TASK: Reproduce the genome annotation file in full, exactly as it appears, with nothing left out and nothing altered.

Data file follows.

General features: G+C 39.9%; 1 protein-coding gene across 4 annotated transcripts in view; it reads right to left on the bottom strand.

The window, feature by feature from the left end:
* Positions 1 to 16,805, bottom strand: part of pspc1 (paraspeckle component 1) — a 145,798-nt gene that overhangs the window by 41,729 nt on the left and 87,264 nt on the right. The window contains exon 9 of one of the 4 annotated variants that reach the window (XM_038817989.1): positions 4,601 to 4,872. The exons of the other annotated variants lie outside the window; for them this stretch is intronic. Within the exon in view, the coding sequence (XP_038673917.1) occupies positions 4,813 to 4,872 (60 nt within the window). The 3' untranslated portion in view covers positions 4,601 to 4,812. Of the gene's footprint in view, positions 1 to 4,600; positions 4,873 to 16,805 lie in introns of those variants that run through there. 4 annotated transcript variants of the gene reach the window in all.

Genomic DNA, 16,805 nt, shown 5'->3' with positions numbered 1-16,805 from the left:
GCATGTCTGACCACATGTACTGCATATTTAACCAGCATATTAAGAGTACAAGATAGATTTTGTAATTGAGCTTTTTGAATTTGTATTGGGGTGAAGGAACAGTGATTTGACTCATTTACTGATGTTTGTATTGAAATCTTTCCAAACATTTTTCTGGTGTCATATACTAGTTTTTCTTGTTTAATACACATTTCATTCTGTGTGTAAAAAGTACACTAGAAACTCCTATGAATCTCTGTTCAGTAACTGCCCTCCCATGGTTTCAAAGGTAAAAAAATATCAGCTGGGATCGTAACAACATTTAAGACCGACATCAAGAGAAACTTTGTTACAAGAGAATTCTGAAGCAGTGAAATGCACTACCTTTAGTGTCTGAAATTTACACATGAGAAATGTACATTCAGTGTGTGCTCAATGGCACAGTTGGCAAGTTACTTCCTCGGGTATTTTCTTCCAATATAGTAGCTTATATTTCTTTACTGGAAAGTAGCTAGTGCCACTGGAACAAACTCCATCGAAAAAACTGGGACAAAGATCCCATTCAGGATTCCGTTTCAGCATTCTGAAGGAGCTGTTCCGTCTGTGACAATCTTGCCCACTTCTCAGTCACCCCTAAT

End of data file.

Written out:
General features: G+C 39.9%; 1 protein-coding gene across 4 annotated transcripts in view; it reads right to left on the bottom strand.

The window, feature by feature from the left end:
* Positions 1 to 16,805, bottom strand: part of pspc1 (paraspeckle component 1) — a 145,798-nt gene that overhangs the window by 41,729 nt on the left and 87,264 nt on the right. The window contains exon 9 of one of the 4 annotated variants that reach the window (XM_038817989.1): positions 4,601 to 4,872. The exons of the other annotated variants lie outside the window; for them this stretch is intronic. Within the exon in view, the coding sequence (XP_038673917.1) occupies positions 4,813 to 4,872 (60 nt within the window). The 3' untranslated portion in view covers positions 4,601 to 4,812. Of the gene's footprint in view, positions 1 to 4,600; positions 4,873 to 16,805 lie in introns of those variants that run through there. 4 annotated transcript variants of the gene reach the window in all.

Genomic DNA, 16,805 nt, shown 5'->3' with positions numbered 1-16,805 from the left:
GCATGTCTGACCACATGTACTGCATATTTAACCAGCATATTAAGAGTACAAGATAGATTTTGTAATTGAGCTTTTTGAATTTGTATTGGGGTGAAGGAACAGTGATTTGACTCATTTACTGATGTTTGTATTGAAATCTTTCCAAACATTTTTCTGGTGTCATATACTAGTTTTTCTTGTTTAATACACATTTCATTCTGTGTGTAAAAAGTACACTAGAAACTCCTATGAATCTCTGTTCAGTAACTGCCCTCCCATGGTTTCAAAGGTAAAAAAATATCAGCTGGGATCGTAACAACATTTAAGACCGACATCAAGAGAAACTTTGTTACAAGAGAATTCTGAAGCAGTGAAATGCACTACCTTTAGTGTCTGAAATTTACACATGAGAAATGTACATTCAGTGTGTGCTCAATGGCACAGTTGGCAAGTTACTTCCTCGGGTATTTTCTTCCAATATAGTAGCTTATATTTCTTTACTGGAAAGTAGCTAGTGCCACTGGAACAAACTCCATCGAAAAAACTGGGACAAAGATCCCATTCAGGATTCCGTTTCAGCATTCTGAAGGAGCTGTTCCGTCTGTGACAATCTTGCCCACTTCTCAGTCACCCCTAAT